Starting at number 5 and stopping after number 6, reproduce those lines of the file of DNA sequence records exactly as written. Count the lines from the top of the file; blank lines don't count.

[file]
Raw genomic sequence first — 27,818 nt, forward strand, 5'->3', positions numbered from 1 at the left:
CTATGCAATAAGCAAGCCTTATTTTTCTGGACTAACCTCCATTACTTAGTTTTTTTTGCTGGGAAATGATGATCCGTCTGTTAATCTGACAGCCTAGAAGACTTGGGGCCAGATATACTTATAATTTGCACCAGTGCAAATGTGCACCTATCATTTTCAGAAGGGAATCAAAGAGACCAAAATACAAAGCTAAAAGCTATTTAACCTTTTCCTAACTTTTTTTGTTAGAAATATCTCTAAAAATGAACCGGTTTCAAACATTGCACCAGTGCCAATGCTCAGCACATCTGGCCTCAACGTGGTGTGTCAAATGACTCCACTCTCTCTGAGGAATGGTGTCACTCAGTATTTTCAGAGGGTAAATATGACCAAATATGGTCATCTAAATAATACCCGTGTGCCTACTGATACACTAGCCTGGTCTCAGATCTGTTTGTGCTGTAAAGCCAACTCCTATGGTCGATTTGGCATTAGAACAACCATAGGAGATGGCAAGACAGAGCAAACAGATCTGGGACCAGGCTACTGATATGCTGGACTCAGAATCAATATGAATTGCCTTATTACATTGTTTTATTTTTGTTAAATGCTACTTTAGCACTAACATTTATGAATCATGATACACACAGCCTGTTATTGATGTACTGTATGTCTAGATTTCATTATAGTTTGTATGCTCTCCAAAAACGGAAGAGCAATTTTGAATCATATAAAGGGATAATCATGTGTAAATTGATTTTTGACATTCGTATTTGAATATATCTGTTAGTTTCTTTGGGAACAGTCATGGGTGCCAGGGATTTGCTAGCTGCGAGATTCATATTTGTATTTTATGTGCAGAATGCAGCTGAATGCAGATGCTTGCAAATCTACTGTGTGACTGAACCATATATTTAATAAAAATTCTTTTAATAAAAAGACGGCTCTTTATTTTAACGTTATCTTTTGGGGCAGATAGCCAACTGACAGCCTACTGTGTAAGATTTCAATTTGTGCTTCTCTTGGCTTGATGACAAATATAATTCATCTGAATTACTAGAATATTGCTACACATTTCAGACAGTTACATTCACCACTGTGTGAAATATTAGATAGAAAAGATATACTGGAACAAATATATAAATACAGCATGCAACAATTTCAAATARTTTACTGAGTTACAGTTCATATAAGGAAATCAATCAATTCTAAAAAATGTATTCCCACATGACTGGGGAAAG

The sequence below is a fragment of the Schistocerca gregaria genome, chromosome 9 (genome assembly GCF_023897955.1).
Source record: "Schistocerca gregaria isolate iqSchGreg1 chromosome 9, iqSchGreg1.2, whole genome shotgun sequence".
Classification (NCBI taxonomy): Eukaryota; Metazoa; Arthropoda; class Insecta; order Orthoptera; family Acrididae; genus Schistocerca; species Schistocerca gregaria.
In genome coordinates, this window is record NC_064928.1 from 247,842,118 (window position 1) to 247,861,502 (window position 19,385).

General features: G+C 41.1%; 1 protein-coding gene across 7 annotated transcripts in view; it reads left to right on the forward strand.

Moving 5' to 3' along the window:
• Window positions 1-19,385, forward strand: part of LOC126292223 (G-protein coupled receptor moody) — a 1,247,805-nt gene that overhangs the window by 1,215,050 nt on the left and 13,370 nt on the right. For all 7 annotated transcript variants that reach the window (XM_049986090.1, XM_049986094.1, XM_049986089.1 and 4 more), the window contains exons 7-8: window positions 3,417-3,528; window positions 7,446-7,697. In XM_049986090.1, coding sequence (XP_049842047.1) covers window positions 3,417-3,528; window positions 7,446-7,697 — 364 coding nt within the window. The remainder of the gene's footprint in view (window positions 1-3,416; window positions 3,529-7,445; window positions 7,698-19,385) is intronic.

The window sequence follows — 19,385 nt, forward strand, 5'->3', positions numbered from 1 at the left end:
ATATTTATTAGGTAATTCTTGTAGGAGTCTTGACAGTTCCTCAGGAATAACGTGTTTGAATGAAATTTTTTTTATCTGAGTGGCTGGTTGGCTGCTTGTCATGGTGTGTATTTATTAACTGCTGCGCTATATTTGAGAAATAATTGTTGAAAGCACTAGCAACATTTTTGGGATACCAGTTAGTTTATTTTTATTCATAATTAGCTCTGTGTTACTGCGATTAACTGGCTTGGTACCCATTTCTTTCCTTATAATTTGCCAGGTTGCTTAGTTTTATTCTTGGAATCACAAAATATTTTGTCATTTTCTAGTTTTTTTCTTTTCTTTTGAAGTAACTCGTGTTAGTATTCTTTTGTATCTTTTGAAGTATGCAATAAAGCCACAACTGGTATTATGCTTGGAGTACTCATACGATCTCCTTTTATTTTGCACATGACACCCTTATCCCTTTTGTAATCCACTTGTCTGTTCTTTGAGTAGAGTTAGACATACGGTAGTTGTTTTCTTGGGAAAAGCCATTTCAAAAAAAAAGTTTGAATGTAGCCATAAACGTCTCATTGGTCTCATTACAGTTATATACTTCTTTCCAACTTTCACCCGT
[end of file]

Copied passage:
Classification (NCBI taxonomy): Eukaryota; Metazoa; Arthropoda; class Insecta; order Orthoptera; family Acrididae; genus Schistocerca; species Schistocerca gregaria.
In genome coordinates, this window is record NC_064928.1 from 247,842,118 (window position 1) to 247,861,502 (window position 19,385).